In an effort to fix the housing crisis and stimulate economic growth, the U.S. Department of Housing and Urban Development has teamed up with Urban Outfitters to announce the “Most Indie Places to Live in America.” For those late twenty-something hipsters overcrowding Allston, Massachusetts and Portland, Oregon, please take notice, as we guide you on how to become even cooler than your friends—if that’s even possible.

 

9. Allen, SD: With a median household income just under $2,000 per year, Fort Thompson is the Amvets of American census-designated places. Do you remember that thrift store you started buying your clothes at before everyone else started buying their clothes there, too? This could be your new thrift store. Is there anything more hip than a lack of indoor plumbing? We think not.

 

8. Alaska: Hundreds of miles of unclaimed land, unlimited organic food, frigid temperatures, and four hours of sunlight per day make Alaska the hub of DIY culture. Just think. This is the place Fargo is based on. Well, sort of. As the least densely populated state in the country, living in Alaska would practically make you both Bon Iver and Russian, the most alternative of Eurasian ethnicities.

 

7. Austin, TX: Come on, we needed to add something to make this list seem authentic.

 

6. Los Angeles Subdivision, TX: This is what we really meant.

 

5. Montreal, CA: Now we know this technically isn’t America. But you have to admit, Montreal is a pretty hip city. You haven’t seen it? Well, what are you waiting for? After all, this is the city that Of Montreal named itself after. Think about it, you could go from a crowded city like New York to the crowded city of another country. You would be silly not to. Trust us. No, seriously. Trust us.

 

4. Shakespeare, NM: Ghost towns are indie. I think we all know that. But how would you like to become a mayor—no, how about governor or prime minister—of your own town? You could install the political philosophy of Che Guevara and make it mandatory to wear t-shirts bearing his likeness. In a town named for the most alternative 16century English playwright, you would become the envy in your circle of friends. Want to rename your town? Go ahead. Living in a ghost town is like Build-a-Bear Workshop. Serving on city council for Fox Searchlight-ville seems pretty postmodern to us.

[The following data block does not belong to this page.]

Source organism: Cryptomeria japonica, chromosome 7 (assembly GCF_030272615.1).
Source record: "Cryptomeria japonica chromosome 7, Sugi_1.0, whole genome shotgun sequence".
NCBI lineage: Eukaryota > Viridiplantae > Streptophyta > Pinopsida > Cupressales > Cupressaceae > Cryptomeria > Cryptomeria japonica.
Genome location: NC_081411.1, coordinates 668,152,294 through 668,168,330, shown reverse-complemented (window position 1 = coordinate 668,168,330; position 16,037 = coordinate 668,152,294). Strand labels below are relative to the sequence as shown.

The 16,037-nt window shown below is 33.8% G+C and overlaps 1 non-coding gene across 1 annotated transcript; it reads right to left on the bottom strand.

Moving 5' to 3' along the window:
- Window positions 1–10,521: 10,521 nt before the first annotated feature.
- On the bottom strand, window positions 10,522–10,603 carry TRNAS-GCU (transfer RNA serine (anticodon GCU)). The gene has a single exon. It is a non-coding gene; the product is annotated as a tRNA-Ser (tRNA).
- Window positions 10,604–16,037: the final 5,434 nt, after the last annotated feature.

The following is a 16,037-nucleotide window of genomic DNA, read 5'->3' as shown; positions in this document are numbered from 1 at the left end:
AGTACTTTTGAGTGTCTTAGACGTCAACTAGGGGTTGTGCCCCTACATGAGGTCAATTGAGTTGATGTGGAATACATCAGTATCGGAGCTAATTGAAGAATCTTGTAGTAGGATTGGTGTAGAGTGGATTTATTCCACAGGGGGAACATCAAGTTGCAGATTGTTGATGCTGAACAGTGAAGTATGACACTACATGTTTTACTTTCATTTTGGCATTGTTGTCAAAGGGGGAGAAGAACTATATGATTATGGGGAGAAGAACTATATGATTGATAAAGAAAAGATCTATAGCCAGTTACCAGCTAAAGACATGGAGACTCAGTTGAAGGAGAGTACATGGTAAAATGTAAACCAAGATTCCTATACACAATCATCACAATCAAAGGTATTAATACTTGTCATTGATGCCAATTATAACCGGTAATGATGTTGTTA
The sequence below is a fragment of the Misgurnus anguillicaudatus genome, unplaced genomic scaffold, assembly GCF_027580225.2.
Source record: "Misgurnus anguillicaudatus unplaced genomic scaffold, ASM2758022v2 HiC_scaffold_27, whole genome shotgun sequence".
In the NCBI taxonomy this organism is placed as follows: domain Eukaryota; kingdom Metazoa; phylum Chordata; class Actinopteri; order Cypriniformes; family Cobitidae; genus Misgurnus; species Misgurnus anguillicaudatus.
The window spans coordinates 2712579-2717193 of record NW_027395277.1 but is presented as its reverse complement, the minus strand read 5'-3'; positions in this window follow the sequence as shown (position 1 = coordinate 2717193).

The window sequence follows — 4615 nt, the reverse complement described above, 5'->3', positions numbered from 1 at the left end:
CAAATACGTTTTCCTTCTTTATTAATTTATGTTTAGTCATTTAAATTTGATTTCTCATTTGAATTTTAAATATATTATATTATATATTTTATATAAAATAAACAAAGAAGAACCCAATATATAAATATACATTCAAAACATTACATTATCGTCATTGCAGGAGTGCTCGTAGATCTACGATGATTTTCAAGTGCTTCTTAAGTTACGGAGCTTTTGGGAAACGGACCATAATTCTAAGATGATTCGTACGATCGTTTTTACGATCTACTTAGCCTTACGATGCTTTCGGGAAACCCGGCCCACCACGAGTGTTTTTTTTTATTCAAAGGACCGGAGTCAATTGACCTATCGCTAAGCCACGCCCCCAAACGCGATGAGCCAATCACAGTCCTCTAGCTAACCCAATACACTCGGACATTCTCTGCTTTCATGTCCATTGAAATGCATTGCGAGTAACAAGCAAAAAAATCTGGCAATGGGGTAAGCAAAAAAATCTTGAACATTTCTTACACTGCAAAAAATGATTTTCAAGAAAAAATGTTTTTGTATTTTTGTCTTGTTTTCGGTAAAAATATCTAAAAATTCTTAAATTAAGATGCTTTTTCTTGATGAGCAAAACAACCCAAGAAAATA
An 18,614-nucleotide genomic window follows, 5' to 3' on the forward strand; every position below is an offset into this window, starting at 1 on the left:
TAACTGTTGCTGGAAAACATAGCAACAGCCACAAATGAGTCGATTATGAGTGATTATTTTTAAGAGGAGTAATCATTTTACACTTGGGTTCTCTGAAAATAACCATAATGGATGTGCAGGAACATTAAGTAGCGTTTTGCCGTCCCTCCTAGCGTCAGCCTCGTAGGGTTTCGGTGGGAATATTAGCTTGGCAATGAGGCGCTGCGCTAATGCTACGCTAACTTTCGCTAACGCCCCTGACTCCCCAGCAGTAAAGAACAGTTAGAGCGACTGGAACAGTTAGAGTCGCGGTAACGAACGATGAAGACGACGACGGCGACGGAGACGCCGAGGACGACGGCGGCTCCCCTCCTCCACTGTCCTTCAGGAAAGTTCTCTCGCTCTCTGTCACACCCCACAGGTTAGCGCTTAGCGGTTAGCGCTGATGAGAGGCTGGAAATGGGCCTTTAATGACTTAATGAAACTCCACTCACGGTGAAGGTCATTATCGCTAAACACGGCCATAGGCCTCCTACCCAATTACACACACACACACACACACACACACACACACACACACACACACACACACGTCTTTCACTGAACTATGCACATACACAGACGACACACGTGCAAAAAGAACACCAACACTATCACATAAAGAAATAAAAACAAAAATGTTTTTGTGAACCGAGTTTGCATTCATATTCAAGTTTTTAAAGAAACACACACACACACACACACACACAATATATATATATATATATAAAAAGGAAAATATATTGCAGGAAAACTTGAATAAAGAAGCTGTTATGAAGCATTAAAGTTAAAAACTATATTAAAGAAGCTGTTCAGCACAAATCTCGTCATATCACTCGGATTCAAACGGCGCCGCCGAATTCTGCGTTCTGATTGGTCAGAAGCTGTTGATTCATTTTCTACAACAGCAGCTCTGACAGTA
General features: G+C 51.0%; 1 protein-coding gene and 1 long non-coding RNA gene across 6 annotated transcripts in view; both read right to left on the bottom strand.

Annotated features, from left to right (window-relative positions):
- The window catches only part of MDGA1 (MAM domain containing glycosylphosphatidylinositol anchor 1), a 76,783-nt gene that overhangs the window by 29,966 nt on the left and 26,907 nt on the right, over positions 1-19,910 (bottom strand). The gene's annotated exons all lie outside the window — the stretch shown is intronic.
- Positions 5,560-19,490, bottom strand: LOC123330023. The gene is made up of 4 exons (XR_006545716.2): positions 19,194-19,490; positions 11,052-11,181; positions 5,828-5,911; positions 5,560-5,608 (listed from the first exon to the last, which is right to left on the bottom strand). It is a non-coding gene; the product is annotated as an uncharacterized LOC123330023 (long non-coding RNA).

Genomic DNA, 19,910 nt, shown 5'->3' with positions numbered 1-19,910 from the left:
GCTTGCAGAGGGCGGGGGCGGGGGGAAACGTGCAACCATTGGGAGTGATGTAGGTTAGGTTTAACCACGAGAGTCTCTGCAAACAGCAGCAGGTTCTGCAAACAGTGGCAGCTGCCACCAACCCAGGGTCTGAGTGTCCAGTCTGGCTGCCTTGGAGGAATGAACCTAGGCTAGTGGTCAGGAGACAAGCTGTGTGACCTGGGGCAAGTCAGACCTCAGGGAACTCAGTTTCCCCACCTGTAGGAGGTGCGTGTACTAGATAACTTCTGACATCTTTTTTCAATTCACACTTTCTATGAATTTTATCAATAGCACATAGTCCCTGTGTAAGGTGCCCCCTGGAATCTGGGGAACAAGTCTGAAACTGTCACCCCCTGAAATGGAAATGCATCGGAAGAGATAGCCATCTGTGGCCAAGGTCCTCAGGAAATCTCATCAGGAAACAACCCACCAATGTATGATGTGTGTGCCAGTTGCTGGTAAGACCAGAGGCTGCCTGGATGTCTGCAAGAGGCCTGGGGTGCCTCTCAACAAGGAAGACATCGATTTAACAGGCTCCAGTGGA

3. Greenland: See Montreal.

 

2. The ocean: Both Atlantic and Pacific. It doesn’t really matter. Living on water is going to be the horn-rimmed glasses of the real estate market in the 2010s. By 2015, maritime communities are going to spurting up left and right and by 2020, they might not even be cool anymore. So why wait? With over 100 million unclaimed square-miles —and we are not talking about islands, which are totally not rad—the aquatic alternative lifestyle appears to be the next Brooklyn.

 

1. Detroit, MI: In a 2004 interview with Pitchfork, Lou Reed of the Velvet Underground is quoted saying that high-murder rates and even higher unemployment rates are “totally cool.” Don’t bother looking for the interview. It was never archived. As a city, Detroit is basically the epitome of indie-ness. Working in the auto industry is the new used bookstore/vegan pizzeria/modern art gallery, except much more hip. And don’t even get us started on housing. Do you want us to get started? Do you? Do you really? As long as you can pretend that there’s no difference between Chinese food and Pad Thai—though we admit that’s a tough thing to do—then Detroit is really the perfect place to raise your future hipsters and hipsterettes.